Last year in Qatar, for example, it looked like he was going to have a runaway victory and he threw it away.

There are seven riders in my opinion that will be competitive this year. The three Hondas [Stoner, Pedrosa, Dovizioso] will be competitive and for sure Ben and Jorge will be competitive. Then you've got Vale, Nicky and Simoncelli in there as well. You can't afford to be struggling because you will easily and quickly be left behind.

But my personal opinion is that it will be a battle for the title between Casey, Jorge and Dani. That's my expectation. I think Vale may need a little bit more time to adjust and get the bike in order. Let's see. Never underestimate Vale, but with the first grand prix only four weeks away he may need a little bit more time.

Q:
How do you see Ben's role in the championship? Certainly by the end of the year he could be a real thorn in the side of the riders you mentioned as title favourites and play a pivotal role in the championship one way or another...

Lin Jarvis:
Yeah for me Ben is, in the nicest possible way, 'The Joker' this year. He has the potential to step up and surprise people. He is very methodical. Very consistent. His two tests here have been quite impressive for us. He's fast.

I think he needs more time to challenge for the championship - but maybe I'm wrong.
All I can say is he's impressing us and he'll be right there. Let's say.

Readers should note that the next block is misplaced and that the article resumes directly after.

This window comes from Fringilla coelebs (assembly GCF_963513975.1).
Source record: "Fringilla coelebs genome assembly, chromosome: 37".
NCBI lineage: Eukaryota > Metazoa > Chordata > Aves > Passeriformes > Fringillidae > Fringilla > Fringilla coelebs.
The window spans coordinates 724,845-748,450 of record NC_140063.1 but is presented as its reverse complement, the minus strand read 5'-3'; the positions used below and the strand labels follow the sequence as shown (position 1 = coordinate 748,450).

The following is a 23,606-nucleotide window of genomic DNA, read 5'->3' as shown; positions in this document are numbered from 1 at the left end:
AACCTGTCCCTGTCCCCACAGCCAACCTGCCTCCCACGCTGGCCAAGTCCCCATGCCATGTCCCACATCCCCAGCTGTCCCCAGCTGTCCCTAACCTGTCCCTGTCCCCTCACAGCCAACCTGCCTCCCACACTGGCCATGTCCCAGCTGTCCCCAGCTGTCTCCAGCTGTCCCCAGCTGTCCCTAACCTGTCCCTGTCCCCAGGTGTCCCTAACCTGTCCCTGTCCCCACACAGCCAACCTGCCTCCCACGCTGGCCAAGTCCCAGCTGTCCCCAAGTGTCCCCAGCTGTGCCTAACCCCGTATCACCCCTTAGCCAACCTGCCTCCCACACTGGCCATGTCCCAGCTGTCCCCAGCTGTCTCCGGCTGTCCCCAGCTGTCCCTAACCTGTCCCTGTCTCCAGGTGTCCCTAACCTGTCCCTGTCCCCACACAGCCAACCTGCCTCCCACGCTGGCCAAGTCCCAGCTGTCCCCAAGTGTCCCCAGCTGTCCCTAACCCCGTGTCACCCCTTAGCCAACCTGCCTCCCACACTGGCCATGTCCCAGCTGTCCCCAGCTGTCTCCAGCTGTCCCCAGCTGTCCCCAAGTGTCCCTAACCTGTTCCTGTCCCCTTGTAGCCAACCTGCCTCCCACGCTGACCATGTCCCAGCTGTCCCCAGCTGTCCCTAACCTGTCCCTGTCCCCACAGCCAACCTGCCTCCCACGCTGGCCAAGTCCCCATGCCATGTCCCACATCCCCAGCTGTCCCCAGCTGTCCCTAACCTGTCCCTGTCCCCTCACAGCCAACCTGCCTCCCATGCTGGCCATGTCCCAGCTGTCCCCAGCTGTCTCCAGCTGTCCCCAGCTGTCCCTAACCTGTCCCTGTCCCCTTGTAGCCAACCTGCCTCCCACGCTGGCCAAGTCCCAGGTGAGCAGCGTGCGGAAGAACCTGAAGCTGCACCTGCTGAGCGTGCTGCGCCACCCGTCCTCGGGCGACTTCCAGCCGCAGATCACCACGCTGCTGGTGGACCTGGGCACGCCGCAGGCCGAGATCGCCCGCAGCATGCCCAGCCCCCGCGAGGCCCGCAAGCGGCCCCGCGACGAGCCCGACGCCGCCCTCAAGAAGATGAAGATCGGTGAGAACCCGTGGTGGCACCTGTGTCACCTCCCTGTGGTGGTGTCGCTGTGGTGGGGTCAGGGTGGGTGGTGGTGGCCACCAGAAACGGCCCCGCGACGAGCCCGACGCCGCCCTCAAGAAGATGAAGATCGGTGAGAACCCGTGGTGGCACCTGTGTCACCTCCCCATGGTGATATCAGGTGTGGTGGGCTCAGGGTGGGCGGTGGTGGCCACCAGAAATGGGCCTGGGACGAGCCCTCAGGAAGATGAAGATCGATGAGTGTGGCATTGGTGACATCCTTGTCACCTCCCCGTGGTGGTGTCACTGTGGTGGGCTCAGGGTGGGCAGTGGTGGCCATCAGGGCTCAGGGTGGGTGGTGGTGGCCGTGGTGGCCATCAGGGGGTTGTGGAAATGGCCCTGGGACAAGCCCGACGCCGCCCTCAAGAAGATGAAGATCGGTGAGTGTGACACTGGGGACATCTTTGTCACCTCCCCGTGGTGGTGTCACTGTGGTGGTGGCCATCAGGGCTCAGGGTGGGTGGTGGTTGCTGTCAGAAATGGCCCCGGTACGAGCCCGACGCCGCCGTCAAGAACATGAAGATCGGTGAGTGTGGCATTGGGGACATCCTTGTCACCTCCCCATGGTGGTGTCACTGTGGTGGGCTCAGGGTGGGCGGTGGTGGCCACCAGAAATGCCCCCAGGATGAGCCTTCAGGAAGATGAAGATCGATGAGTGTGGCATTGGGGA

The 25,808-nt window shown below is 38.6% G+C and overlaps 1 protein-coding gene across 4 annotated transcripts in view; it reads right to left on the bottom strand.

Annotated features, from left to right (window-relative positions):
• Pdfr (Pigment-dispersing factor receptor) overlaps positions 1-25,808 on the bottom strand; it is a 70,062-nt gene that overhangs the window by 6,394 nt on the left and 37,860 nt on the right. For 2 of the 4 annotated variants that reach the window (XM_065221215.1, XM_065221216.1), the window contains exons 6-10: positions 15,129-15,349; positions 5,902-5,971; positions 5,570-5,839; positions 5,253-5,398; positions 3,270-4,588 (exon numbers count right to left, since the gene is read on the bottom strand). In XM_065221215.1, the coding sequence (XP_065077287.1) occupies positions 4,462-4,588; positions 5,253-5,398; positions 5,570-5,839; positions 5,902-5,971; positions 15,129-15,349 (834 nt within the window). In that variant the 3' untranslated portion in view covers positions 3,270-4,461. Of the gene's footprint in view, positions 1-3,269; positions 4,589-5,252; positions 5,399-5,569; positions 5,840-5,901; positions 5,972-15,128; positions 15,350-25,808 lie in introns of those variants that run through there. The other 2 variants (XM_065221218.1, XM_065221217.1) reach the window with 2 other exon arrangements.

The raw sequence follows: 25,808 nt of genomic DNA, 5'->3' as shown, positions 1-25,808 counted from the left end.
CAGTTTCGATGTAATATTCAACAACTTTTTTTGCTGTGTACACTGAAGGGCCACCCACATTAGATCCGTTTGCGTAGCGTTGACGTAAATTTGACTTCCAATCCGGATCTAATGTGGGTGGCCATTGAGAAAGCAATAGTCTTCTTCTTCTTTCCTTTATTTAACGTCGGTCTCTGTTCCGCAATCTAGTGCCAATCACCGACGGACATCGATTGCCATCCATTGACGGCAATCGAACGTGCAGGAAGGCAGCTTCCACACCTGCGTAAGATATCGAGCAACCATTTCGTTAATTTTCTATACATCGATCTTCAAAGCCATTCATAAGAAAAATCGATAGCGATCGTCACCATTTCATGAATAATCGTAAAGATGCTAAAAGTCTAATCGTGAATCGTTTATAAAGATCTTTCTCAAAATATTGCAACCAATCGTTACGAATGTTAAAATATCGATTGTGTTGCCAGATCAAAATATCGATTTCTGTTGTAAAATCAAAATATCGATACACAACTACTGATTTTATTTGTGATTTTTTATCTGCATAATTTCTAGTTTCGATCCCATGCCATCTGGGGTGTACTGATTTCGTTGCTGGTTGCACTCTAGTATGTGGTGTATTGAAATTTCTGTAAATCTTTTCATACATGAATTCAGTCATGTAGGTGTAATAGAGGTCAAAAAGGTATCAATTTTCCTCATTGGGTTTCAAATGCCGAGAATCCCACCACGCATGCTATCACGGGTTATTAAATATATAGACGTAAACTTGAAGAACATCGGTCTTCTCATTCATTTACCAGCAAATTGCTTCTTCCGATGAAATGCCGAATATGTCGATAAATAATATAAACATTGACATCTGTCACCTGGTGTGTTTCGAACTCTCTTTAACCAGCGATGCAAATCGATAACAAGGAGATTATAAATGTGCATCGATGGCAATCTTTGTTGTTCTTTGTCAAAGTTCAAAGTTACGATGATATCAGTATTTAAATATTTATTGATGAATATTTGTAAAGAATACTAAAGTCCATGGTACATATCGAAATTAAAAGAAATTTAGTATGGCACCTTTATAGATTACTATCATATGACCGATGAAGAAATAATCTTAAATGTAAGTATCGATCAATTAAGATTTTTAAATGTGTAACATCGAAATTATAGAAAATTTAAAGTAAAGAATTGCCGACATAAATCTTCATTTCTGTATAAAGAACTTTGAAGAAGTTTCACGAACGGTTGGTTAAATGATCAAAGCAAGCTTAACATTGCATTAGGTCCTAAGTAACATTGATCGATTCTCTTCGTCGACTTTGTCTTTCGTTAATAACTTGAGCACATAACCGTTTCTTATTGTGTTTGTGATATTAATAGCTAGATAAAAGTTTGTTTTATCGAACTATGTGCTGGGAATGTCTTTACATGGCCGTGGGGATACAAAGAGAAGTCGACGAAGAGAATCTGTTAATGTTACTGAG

Q:
Looking at the satellite team, how do you see things for Cal Crutchlow and Colin Edwards?

Lin Jarvis:
Colin is almost a kind of 'guarantee'. He's one of the most experienced guys in the paddock. Colin is pretty much predictable: He will be there or thereabouts. If he has an exceptional year like he did in 2009, he could be top five again. That's difficult these days because all the young guns have improved, but he'll definitely be there and he's a very useful reference rider for us.

Q:
Will you be using Colin more this year now Valentino has gone?

Lin Jarvis:
I don't think we'll be using him more, but we will value his input as much as ever. I think where Vale has moved away from Ducati, maybe we lose that input, but Jorge has improved with his feedback to us and Ben is good as well.

I expect that our engineers will focus primarily on a shared input from Ben and Jorge. I think that the team operating as a more close-knit unit will mean we see more shared conversations, input, discussions, debriefs - and that will hopefully benefit Yamaha.

But Colin is always a really good benchmark on anything, and he's especially good on tyres.

For Cal, let's see what he can do. The important thing is not to rush himself. I always think back to Jorge's first year in MotoGP - and I don't want to compare one rider with another - but I just want to say that it took Jorge some quite serious learning experiences before he improved and stepped up.

I don't know what Cal's future potential is, but it's very important that he gives himself enough time. He had a couple of incidents here. He needs to not put pressure on himself, enjoy the experience, learn, get up to speed and then he can make it into the top ten.

Q:
And he has a two-year deal...

Lin Jarvis:
So yeah there is no immediate pressure on him. And it's good to have a UK rider on board. I think it's very important for TV. He's also a young guy and a Yamaha guy. So let's see what he can do.